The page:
Figure 1: CD7+/CD34+ and CD7+/CD34− cell fractions from 3 fast growing T-ALL samples have different kinetics of leukemia development but leukemic cells derived from xenograft harbouring same phenotype. 5x102 (T-ALL1, T-ALL3), 5x103 (T-ALL1, T-ALL2, T-ALL3), 5x104 (T-ALL2) of CD7+/CD34+ (red points) and CD7+/CD34- (blue points) T-ALL cells/mouse were injected by iv route into NSG mice. A. Engraftment kinetics for individual mice. The percent of hCD45+hCD7+ leukemic cells detected by FACS in BM samplings or at euthanasia (end points) are shown. Statistics were determined using the 2-tailed Mann and Whitney test.*p<0.05. B. Frequency of cells endowed with leukemia initiation ability in different patient samples was determined using Extreme Limiting Dilution analysis software (http://bioinf.wehi.edu.au/software/elda/) using 3 cell doses of T-ALL1 and T-ALL 3 (5x101, 5x102 and 5x103cells /mouse). C. CD34 and CD7 expression in leukemic cells following cell sorting from newly diagnosed samples (upper panel) and from human hCD45+hCD7+ cells recovered from BM of xenografted NSG mice (lower panel). CD34 positivity was set according to isotype controls. D. Leukemia development following secondary transplants of total BM cells isolated from primary mice transplanted with CD7+/CD34+ (red) or CD7+/CD34- (blue) sorted T-ALL cells. Results are from T-ALL3.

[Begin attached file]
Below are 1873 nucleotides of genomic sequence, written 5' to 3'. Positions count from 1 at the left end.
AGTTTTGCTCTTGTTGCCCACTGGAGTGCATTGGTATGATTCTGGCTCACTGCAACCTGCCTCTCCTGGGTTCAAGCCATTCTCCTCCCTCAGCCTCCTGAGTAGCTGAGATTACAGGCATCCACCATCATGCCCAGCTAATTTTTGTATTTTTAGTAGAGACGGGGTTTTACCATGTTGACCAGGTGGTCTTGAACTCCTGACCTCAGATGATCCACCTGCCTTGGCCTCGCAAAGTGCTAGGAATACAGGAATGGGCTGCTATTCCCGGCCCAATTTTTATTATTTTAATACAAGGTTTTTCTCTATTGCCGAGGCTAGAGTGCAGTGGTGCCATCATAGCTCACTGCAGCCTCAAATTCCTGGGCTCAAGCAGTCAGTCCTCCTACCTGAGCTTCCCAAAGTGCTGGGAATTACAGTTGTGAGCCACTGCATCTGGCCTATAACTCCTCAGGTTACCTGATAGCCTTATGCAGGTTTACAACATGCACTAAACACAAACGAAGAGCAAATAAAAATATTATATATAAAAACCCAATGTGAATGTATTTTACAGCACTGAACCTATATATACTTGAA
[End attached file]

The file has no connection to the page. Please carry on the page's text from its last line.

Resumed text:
As leukemia development relies on clonal selection in xenograft , we hypothesized that the difference in aggressiveness between CD7+/CD34+ and CD7+/CD34− cells relates on the presence in both sub-fractions of distinct genetic subclones. Genomic alterations being very frequent oncogenic alterations in T-ALL , array-CGH analyses were performed in order to investigate whether molecular lesions would segregate with the distinct cell populations at diagnosis and at what extent they would be detected after xenograft. For T-ALL1-3 cases, sorted CD7+/CD34+/− populations at diagnosis, as well as cells recovered from engrafted mice, showed identical genetic alterations with no evidence of major clonal selection during leukemia development in xenograft (Supplementary Tables S2, S3 and S4).These results were confirmed using whole-exome sequencing (WES) of DNA from xenografted CD7+/CD34+ cells and matched CD7+/CD34− cells in T-ALL1 and T-ALL3. This analysis yielded a mean depth of 115-141x and 88-90% of targeted bases were covered to a depth of 25× or more. Comparison of CD7+/CD34+-derived and CD7+/CD34− derived xenografted cells identified very few (3 to 9) somatic Single Nucleotide Variants (SNVs) and no small insertion or deletion (indel) (Figure 2A, 2C). Similar results were obtained by comparing the data of CD7+/CD34+ and CD7+/CD34− cells intrinsically but from different mice (Figure 2B), indicating differences between CD34+ and CD34− derived xenografted cells could be related to mouse rather than to injected cell fraction differences. Importantly no alteration linked to CD34 expression and no high functional consequences of somatic variants was predicted by Variant Effect Predictor software. Leukemic cells recovered from mice transplanted with CD7+/CD34+ or CD7+/CD34− cells from T-ALL1-3 were also phenotypically identical in terms of CD34/CD7 and CD4/CD8 marker expression further supporting the similarity of the xenografts issued from both cell fractions (Figure 1C and Supplementary Figure S1B). Interestingly differences existed between xenografted cells and the original sample (Figure 1C and Supplementary Figure S1), suggesting a change in surface marker expression levels maybe in relation with the mouse microenvironment. Altogether these results indicated that the genetic clonal architecture is rather simple in cases of fast growing T-ALL with no major genetic differences between CD34+ and CD34− cells.